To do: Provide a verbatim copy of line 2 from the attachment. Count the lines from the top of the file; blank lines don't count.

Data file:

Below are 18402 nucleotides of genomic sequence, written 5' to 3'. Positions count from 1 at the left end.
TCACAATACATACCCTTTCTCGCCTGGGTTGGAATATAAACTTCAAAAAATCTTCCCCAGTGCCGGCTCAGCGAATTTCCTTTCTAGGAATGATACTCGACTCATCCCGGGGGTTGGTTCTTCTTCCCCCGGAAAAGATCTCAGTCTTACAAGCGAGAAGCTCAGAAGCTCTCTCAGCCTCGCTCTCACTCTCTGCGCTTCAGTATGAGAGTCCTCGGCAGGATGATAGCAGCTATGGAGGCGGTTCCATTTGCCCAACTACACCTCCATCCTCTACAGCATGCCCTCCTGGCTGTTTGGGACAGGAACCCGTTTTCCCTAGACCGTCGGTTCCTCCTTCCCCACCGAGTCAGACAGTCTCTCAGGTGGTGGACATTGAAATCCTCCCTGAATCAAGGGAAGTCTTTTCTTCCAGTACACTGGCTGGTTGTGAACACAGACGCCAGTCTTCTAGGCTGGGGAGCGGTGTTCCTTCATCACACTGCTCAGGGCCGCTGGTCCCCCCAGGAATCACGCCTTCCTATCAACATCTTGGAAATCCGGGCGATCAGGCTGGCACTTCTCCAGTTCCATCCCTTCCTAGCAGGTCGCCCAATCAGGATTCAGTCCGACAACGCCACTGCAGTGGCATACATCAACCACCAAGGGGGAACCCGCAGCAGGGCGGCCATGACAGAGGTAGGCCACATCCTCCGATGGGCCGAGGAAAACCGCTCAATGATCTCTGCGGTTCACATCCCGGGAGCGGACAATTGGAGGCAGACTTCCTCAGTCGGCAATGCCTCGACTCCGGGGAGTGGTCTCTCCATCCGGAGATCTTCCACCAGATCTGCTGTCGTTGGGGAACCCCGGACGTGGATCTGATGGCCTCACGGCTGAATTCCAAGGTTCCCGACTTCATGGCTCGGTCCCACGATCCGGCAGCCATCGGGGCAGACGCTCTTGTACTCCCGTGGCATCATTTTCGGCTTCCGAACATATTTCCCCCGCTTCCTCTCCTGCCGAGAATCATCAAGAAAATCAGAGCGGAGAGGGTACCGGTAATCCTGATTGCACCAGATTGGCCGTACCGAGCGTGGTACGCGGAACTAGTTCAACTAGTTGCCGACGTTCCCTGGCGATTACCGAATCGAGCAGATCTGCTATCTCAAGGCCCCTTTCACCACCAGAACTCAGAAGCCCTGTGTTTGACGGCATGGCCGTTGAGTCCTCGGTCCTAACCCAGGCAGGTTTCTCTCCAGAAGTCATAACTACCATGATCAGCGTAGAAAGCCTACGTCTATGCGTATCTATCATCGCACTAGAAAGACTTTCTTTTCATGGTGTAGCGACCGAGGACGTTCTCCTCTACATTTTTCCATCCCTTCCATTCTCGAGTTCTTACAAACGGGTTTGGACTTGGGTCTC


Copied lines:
TCACAATACATACCCTTTCTCGCCTGGGTTGGAATATAAACTTCAAAAAATCTTCCCCAGTGCCGGCTCAGCGAATTTCCTTTCTAGGAATGATACTCGACTCATCCCGGGGGTTGGTTCTTCTTCCCCCGGAAAAGATCTCAGTCTTACAAGCGAGAAGCTCAGAAGCTCTCTCAGCCTCGCTCTCACTCTCTGCGCTTCAGTATGAGAGTCCTCGGCAGGATGATAGCAGCTATGGAGGCGGTTCCATTTGCCCAACTACACCTCCATCCTCTACAGCATGCCCTCCTGGCTGTTTGGGACAGGAACCCGTTTTCCCTAGACCGTCGGTTCCTCCTTCCCCACCGAGTCAGACAGTCTCTCAGGTGGTGGACATTGAAATCCTCCCTGAATCAAGGGAAGTCTTTTCTTCCAGTACACTGGCTGGTTGTGAACACAGACGCCAGTCTTCTAGGCTGGGGAGCGGTGTTCCTTCATCACACTGCTCAGGGCCGCTGGTCCCCCCAGGAATCACGCCTTCCTATCAACATCTTGGAAATCCGGGCGATCAGGCTGGCACTTCTCCAGTTCCATCCCTTCCTAGCAGGTCGCCCAATCAGGATTCAGTCCGACAACGCCACTGCAGTGGCATACATCAACCACCAAGGGGGAACCCGCAGCAGGGCGGCCATGACAGAGGTAGGCCACATCCTCCGATGGGCCGAGGAAAACCGCTCAATGATCTCTGCGGTTCACATCCCGGGAGCGGACAATTGGAGGCAGACTTCCTCAGTCGGCAATGCCTCGACTCCGGGGAGTGGTCTCTCCATCCGGAGATCTTCCACCAGATCTGCTGTCGTTGGGGAACCCCGGACGTGGATCTGATGGCCTCACGGCTGAATTCCAAGGTTCCCGACTTCATGGCTCGGTCCCACGATCCGGCAGCCATCGGGGCAGACGCTCTTGTACTCCCGTGGCATCATTTTCGGCTTCCGAACATATTTCCCCCGCTTCCTCTCCTGCCGAGAATCATCAAGAAAATCAGAGCGGAGAGGGTACCGGTAATCCTGATTGCACCAGATTGGCCGTACCGAGCGTGGTACGCGGAACTAGTTCAACTAGTTGCCGACGTTCCCTGGCGATTACCGAATCGAGCAGATCTGCTATCTCAAGGCCCCTTTCACCACCAGAACTCAGAAGCCCTGTGTTTGACGGCATGGCCGTTGAGTCCTCGGTCCTAACCCAGGCAGGTTTCTCTCCAGAAGTCATAACTACCATGATCAGCGTAGAAAGCCTACGTCTATGCGTATCTATCATCGCACTAGAAAGACTTTCTTTTCATGGTGTAGCGACCGAGGACGTTCTCCTCTACATTTTTCCATCCCTTCCATTCTCGAGTTCTTACAAACGGGTTTGGACTTGGGTCTC